"I cleaned this carpet yesterday and today I went back because my customer called me back angry. There is a white powder all over the carpet! What did I do?!? Did I mix my cleaning products too strong?"
Do me a favor. Take a scrap piece of carpet in your shop or garage, mix your cleaning products*twice as strong as you normally do, spray the carpet twice as heavy as you normally do, and then just let it dry. Now take a look at it. Does that look anything like the white powder you ran into with your customer? Nope? Didn't think so.
Chances are (95% of the time#) what you are looking at is some sort of powdered, home-use carpet deodorizer, like "Carpet Fresh" or even plain old Arm & Hammer Baking Soda. These powders are extremely fine, and so over years of use, a lot of this stuff will settle through the face fibers of the carpet onto the backing where it is then forgotten. When you cleaned it the other day with your powerful cleaning equipment, you pulled a bunch up with your vacuum, and by wetting the carpet fibers you allowed even more to wick up as it dried. There is nothing you really could have done to prevent this, so you really haven't done anything wrong.
Now, even though this situation wasn't your fault, it's probably still a good idea to fix it for the customer (probably gratis, too). This situation requires a ton of dry-vacuuming. After you've dry-vac'd as much as you can, you might give a very light rinse with your truckmount (no prespray), using an acid rinse. Don't over-wet, or you'll be right back where you were at the beginning. In fact, if you are working on a low-level looped carpet, it might be better to run a bonnet instead of extracting (never run a bonnet on cut-pile carpet!).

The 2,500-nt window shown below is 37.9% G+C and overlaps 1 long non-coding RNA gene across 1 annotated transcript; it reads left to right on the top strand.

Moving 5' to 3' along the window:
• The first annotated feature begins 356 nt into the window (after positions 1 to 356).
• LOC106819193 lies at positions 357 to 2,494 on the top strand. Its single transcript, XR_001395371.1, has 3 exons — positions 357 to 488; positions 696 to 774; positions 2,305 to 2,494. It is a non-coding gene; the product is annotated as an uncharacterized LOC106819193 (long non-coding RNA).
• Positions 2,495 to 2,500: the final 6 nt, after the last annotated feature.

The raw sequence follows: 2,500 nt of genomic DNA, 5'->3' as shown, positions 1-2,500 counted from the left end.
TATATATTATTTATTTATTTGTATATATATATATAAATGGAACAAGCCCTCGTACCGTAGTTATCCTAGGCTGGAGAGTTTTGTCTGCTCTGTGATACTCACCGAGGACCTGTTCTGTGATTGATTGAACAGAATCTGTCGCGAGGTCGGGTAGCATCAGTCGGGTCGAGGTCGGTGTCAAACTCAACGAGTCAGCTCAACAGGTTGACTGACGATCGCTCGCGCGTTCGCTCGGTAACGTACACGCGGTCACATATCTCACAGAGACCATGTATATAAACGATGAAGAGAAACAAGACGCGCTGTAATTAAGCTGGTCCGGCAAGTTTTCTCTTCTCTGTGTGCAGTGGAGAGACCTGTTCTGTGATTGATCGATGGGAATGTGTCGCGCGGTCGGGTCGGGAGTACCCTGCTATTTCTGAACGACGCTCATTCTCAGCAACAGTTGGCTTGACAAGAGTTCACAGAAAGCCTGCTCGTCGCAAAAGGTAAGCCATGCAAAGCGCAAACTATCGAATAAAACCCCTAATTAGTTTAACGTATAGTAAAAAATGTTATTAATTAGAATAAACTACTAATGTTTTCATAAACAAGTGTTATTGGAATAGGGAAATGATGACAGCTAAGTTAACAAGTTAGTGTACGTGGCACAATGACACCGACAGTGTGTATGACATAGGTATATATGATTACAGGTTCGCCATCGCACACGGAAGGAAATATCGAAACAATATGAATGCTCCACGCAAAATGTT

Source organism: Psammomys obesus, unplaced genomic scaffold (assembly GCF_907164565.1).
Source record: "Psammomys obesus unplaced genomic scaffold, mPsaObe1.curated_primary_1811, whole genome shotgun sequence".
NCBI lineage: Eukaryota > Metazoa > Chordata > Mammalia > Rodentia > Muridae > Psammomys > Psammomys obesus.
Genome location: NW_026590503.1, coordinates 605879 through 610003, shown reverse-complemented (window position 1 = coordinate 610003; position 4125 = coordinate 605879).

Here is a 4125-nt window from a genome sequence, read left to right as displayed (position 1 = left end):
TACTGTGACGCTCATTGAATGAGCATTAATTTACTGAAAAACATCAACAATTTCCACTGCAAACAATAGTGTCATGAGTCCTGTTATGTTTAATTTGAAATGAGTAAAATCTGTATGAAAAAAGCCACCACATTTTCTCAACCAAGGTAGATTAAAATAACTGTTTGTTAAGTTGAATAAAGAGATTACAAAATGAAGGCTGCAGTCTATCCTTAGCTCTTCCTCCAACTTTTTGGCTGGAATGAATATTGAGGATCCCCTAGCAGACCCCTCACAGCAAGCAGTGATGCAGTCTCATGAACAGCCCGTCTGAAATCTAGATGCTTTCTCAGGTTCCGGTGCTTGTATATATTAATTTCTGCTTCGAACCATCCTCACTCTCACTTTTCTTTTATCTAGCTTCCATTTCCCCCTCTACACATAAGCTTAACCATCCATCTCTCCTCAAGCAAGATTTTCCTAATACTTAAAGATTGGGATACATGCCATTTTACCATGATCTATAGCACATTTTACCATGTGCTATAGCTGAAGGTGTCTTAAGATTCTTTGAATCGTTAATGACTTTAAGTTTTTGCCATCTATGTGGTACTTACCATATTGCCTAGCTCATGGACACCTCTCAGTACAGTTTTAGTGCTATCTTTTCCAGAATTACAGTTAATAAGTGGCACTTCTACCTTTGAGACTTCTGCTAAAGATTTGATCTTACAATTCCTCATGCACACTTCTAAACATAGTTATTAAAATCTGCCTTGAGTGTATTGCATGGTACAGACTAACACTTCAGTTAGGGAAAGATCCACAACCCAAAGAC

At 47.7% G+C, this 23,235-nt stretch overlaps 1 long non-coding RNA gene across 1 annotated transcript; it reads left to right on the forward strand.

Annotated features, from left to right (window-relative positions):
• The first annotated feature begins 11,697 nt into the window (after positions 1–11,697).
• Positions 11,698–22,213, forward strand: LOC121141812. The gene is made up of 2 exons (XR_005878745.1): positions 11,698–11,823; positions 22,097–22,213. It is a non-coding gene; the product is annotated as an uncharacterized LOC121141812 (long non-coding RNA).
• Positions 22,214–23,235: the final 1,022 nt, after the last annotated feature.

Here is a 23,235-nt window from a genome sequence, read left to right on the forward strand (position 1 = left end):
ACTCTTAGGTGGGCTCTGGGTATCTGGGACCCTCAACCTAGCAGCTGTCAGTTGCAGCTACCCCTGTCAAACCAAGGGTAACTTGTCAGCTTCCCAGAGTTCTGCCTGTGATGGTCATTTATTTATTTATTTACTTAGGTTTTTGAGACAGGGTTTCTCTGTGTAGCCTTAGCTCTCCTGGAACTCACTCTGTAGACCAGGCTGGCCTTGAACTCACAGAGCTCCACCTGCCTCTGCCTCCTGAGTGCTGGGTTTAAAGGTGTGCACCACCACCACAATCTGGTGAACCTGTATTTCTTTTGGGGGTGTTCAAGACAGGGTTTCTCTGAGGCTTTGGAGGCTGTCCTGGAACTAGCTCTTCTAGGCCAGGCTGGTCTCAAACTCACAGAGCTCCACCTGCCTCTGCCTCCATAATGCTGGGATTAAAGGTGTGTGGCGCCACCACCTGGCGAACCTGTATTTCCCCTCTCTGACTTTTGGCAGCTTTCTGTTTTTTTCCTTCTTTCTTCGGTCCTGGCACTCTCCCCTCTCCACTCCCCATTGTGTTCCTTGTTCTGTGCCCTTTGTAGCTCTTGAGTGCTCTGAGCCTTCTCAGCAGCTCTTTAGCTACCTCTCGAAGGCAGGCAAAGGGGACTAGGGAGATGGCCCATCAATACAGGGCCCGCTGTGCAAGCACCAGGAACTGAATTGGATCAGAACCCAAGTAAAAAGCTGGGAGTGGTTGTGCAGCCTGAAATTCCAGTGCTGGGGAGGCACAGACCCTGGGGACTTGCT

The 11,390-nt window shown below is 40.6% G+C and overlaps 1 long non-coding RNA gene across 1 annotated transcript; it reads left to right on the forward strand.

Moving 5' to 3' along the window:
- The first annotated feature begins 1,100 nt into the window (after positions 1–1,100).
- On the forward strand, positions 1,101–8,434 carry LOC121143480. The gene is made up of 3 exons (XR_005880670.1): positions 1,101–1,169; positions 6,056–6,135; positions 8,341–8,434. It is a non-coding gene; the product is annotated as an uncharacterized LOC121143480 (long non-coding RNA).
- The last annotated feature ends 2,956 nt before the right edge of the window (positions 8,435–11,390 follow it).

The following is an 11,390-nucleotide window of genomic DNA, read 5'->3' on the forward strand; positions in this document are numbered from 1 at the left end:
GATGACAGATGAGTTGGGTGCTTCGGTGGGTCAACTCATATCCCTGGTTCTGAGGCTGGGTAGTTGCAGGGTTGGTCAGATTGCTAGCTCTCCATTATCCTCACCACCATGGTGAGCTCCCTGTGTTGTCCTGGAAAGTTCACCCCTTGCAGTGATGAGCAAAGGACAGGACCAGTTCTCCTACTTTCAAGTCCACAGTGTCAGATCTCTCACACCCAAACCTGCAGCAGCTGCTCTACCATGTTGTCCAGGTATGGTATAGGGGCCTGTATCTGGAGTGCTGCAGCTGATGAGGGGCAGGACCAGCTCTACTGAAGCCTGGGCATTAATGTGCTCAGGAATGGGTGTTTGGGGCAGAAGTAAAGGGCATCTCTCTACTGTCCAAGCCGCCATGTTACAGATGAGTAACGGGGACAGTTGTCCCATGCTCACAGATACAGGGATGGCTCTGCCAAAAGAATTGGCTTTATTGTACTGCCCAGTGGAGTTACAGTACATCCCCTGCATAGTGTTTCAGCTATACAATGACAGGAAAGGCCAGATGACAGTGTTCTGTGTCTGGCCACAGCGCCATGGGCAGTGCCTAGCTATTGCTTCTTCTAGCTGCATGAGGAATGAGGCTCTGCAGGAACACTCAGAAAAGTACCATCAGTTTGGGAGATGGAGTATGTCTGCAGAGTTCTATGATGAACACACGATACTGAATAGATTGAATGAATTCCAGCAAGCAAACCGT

*This only works if you're using stuff you got from us or another professional company. There are some cut-rate, home-brew products that can and will cause this kind of problem.
# Another 4.95% of the time it's disintegrating latex from the carpet backing. If the carpet is extremely loose, this might be a good indication that the white powder you're seeing is latex. If this is the case, recommend replacement. Also, in this particular case, you probably did screw up, since you should never clean a carpet that's not properly stretched. There's nothing you can do to fix this carpet, and in the customer's eyes it's your fault, so you may have to buy this one.
"My dehu shut off and it reads E9 (or Error 9 or Er9). What is going on?"
An Error 9 is the single most common "problem" with a Dri-eaz dehumdifier. I put "problem" in quotes, because it's usually not a problem at all. E9 is a pump-out problem, and 99.95% of the time it is simply a kinked or plugged drain hose. Sometimes if you are trying to run the drain hose to a point much higher than the unit, that can cause problems as well. If you get an E9 error code, just trace out your drain hose to be sure the water can flow freely. Once that's done, just restart the unit and it should work properly. If not, you might have fallen into the .05% of the time when your pump-out actually needs repair. If you do, just give us a call! We are an authorized Dri-eaz service center.
"My dehu has been running for an hour and the air's still wet! What the heck, maaaaan?"
Dehumidifiers are not magic. They take time to work. Typically, dehumidifiers don't really even start doing anything at all until they've run for an hour or so. Even once they start working, it's a slow process to remove all that water from the air. To facilitate the process, be sure your filters on the dehu are clean, and ensure that there is good airflow to the dehu. The dehu can't dry air that never passes through it.